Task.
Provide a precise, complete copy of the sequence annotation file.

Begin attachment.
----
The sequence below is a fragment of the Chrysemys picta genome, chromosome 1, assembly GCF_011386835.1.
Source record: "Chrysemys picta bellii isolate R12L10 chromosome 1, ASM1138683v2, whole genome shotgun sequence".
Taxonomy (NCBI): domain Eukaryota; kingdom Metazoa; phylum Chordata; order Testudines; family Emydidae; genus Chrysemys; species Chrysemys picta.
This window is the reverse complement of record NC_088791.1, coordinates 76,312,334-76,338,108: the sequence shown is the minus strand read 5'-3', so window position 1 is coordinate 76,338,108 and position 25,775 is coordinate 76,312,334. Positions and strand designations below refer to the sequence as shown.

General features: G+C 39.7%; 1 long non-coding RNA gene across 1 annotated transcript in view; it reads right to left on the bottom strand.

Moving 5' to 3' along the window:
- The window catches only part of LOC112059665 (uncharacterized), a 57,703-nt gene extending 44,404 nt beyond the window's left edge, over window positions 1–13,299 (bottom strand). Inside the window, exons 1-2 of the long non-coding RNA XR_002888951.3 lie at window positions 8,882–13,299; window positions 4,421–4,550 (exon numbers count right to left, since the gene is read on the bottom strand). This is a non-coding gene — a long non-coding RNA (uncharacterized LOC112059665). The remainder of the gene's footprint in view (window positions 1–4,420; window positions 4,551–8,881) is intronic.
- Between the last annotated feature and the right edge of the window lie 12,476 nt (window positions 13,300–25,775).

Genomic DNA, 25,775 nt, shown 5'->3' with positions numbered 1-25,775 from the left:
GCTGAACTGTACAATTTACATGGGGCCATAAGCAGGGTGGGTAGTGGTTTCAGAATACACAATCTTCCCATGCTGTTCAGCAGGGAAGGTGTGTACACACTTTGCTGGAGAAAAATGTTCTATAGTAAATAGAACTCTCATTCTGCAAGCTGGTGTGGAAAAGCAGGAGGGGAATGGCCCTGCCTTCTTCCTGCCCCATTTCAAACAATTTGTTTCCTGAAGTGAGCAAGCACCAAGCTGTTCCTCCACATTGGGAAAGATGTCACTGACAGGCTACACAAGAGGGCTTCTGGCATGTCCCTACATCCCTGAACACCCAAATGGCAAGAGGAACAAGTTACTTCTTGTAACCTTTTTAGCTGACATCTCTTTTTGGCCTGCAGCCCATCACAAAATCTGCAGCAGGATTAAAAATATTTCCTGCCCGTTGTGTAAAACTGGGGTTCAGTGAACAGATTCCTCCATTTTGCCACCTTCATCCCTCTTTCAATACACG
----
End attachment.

The sequence below is a fragment of the Chrysemys picta genome, chromosome 1, assembly GCF_011386835.1.
Source record: "Chrysemys picta bellii isolate R12L10 chromosome 1, ASM1138683v2, whole genome shotgun sequence".
Taxonomy (NCBI): domain Eukaryota; kingdom Metazoa; phylum Chordata; order Testudines; family Emydidae; genus Chrysemys; species Chrysemys picta.
This window is the reverse complement of record NC_088791.1, coordinates 76,312,334-76,338,108: the sequence shown is the minus strand read 5'-3', so window position 1 is coordinate 76,338,108 and position 25,775 is coordinate 76,312,334. Positions and strand designations below refer to the sequence as shown.

General features: G+C 39.7%; 1 long non-coding RNA gene across 1 annotated transcript in view; it reads right to left on the bottom strand.

Moving 5' to 3' along the window:
- The window catches only part of LOC112059665 (uncharacterized), a 57,703-nt gene extending 44,404 nt beyond the window's left edge, over window positions 1–13,299 (bottom strand). Inside the window, exons 1-2 of the long non-coding RNA XR_002888951.3 lie at window positions 8,882–13,299; window positions 4,421–4,550 (exon numbers count right to left, since the gene is read on the bottom strand). This is a non-coding gene — a long non-coding RNA (uncharacterized LOC112059665). The remainder of the gene's footprint in view (window positions 1–4,420; window positions 4,551–8,881) is intronic.
- Between the last annotated feature and the right edge of the window lie 12,476 nt (window positions 13,300–25,775).

Genomic DNA, 25,775 nt, shown 5'->3' with positions numbered 1-25,775 from the left:
GCTGAACTGTACAATTTACATGGGGCCATAAGCAGGGTGGGTAGTGGTTTCAGAATACACAATCTTCCCATGCTGTTCAGCAGGGAAGGTGTGTACACACTTTGCTGGAGAAAAATGTTCTATAGTAAATAGAACTCTCATTCTGCAAGCTGGTGTGGAAAAGCAGGAGGGGAATGGCCCTGCCTTCTTCCTGCCCCATTTCAAACAATTTGTTTCCTGAAGTGAGCAAGCACCAAGCTGTTCCTCCACATTGGGAAAGATGTCACTGACAGGCTACACAAGAGGGCTTCTGGCATGTCCCTACATCCCTGAACACCCAAATGGCAAGAGGAACAAGTTACTTCTTGTAACCTTTTTAGCTGACATCTCTTTTTGGCCTGCAGCCCATCACAAAATCTGCAGCAGGATTAAAAATATTTCCTGCCCGTTGTGTAAAACTGGGGTTCAGTGAACAGATTCCTCCATTTTGCCACCTTCATCCCTCTTTCAATACACG